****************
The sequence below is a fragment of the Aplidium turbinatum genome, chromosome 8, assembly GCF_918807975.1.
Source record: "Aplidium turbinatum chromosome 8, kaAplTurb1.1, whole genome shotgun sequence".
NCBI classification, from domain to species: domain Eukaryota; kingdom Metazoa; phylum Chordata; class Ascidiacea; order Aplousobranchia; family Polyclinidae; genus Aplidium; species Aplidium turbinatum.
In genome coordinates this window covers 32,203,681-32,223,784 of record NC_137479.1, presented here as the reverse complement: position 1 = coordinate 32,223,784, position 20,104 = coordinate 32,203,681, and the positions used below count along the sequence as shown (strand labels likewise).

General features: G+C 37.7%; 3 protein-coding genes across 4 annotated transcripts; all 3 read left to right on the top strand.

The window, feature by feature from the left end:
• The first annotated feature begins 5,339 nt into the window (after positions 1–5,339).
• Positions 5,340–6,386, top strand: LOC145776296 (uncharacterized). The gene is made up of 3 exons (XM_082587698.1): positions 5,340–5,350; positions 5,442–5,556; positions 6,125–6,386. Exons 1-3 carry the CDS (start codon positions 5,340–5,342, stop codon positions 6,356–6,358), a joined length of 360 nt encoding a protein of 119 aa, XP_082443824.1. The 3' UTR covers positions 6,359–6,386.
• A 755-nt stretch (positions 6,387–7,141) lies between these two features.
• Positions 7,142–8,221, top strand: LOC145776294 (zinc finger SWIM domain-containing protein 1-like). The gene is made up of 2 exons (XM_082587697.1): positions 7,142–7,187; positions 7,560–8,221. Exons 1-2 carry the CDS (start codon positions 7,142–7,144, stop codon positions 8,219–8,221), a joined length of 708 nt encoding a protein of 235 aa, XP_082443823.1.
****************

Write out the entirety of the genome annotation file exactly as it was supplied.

The sequence below is a fragment of the Aplidium turbinatum genome, chromosome 8, assembly GCF_918807975.1.
Source record: "Aplidium turbinatum chromosome 8, kaAplTurb1.1, whole genome shotgun sequence".
NCBI classification, from domain to species: domain Eukaryota; kingdom Metazoa; phylum Chordata; class Ascidiacea; order Aplousobranchia; family Polyclinidae; genus Aplidium; species Aplidium turbinatum.
In genome coordinates this window covers 32,203,681-32,223,784 of record NC_137479.1, presented here as the reverse complement: position 1 = coordinate 32,223,784, position 20,104 = coordinate 32,203,681, and the positions used below count along the sequence as shown (strand labels likewise).

General features: G+C 37.7%; 3 protein-coding genes across 4 annotated transcripts; all 3 read left to right on the top strand.

The window, feature by feature from the left end:
• The first annotated feature begins 5,339 nt into the window (after positions 1–5,339).
• Positions 5,340–6,386, top strand: LOC145776296 (uncharacterized). The gene is made up of 3 exons (XM_082587698.1): positions 5,340–5,350; positions 5,442–5,556; positions 6,125–6,386. Exons 1-3 carry the CDS (start codon positions 5,340–5,342, stop codon positions 6,356–6,358), a joined length of 360 nt encoding a protein of 119 aa, XP_082443824.1. The 3' UTR covers positions 6,359–6,386.
• A 755-nt stretch (positions 6,387–7,141) lies between these two features.
• Positions 7,142–8,221, top strand: LOC145776294 (zinc finger SWIM domain-containing protein 1-like). The gene is made up of 2 exons (XM_082587697.1): positions 7,142–7,187; positions 7,560–8,221. Exons 1-2 carry the CDS (start codon positions 7,142–7,144, stop codon positions 8,219–8,221), a joined length of 708 nt encoding a protein of 235 aa, XP_082443823.1.